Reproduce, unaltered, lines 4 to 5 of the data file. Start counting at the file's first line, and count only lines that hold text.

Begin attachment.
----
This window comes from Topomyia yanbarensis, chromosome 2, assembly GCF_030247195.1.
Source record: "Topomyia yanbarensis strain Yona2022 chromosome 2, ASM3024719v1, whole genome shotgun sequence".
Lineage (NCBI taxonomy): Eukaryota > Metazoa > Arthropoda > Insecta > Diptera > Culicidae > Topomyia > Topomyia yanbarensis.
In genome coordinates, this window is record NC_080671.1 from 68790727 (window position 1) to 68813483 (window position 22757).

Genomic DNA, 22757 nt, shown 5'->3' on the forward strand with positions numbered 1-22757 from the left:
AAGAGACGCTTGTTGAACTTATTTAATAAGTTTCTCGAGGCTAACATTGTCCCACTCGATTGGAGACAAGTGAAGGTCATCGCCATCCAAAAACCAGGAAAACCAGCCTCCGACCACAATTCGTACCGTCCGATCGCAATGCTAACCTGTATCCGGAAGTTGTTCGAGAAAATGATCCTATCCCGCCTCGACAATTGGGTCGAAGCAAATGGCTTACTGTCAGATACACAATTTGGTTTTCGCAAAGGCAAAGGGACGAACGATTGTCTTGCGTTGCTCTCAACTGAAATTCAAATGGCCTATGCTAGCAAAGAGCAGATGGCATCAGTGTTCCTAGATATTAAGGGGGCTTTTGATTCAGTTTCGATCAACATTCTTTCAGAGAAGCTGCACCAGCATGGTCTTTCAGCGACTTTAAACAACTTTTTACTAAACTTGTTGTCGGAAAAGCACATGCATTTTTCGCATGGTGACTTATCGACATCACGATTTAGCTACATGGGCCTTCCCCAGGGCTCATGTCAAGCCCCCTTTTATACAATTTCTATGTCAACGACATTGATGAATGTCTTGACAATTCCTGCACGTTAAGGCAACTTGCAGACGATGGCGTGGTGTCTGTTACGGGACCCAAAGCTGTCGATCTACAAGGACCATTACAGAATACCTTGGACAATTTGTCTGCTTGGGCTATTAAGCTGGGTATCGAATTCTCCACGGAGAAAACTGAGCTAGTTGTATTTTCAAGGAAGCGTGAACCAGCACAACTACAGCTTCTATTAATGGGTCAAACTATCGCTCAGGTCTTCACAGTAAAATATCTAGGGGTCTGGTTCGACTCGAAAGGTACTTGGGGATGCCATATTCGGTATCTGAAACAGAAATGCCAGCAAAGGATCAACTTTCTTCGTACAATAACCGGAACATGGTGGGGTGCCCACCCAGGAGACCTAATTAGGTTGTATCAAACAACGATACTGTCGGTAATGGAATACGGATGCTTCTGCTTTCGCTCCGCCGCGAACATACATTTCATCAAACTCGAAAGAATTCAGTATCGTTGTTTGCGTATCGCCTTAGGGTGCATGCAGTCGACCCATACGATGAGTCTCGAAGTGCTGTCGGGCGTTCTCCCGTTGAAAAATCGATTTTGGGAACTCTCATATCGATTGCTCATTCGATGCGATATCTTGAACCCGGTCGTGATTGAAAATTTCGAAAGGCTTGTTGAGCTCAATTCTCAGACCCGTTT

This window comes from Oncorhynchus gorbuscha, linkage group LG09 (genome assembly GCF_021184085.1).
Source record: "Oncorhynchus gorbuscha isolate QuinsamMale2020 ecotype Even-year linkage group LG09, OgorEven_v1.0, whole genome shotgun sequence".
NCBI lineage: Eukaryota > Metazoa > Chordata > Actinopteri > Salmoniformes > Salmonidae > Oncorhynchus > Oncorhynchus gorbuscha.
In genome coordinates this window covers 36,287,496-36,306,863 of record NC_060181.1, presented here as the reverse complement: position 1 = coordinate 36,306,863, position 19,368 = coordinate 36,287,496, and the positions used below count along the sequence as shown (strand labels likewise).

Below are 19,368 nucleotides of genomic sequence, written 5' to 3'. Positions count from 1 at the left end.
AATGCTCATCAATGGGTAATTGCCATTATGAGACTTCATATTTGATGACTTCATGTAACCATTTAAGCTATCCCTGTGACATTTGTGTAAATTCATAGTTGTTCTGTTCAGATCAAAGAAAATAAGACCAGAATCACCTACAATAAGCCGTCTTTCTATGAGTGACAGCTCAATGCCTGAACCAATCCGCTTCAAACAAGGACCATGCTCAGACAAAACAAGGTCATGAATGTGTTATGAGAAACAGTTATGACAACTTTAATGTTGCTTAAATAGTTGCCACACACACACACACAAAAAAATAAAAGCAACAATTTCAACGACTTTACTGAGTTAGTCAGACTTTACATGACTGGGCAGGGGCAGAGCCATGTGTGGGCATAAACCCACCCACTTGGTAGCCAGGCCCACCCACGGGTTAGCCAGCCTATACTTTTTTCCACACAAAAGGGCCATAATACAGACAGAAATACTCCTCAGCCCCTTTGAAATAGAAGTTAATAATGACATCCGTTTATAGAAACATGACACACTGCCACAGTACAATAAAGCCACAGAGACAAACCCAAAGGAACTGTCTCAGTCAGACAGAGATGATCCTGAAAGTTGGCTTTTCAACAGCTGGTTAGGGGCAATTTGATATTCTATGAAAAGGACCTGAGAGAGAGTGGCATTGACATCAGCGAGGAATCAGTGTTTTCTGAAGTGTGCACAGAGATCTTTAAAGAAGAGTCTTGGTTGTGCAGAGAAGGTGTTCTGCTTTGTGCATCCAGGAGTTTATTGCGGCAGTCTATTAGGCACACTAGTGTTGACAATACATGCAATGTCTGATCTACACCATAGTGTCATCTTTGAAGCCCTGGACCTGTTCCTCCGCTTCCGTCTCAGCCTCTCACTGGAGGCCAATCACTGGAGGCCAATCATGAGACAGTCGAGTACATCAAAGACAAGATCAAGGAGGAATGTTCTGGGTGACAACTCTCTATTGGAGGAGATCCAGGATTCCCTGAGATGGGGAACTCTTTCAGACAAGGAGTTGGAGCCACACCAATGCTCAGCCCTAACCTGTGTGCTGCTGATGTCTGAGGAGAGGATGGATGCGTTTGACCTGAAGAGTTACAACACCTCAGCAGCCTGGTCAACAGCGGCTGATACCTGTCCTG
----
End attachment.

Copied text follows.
In genome coordinates, this window is record NC_080671.1 from 68790727 (window position 1) to 68813483 (window position 22757).

Genomic DNA, 22757 nt, shown 5'->3' on the forward strand with positions numbered 1-22757 from the left: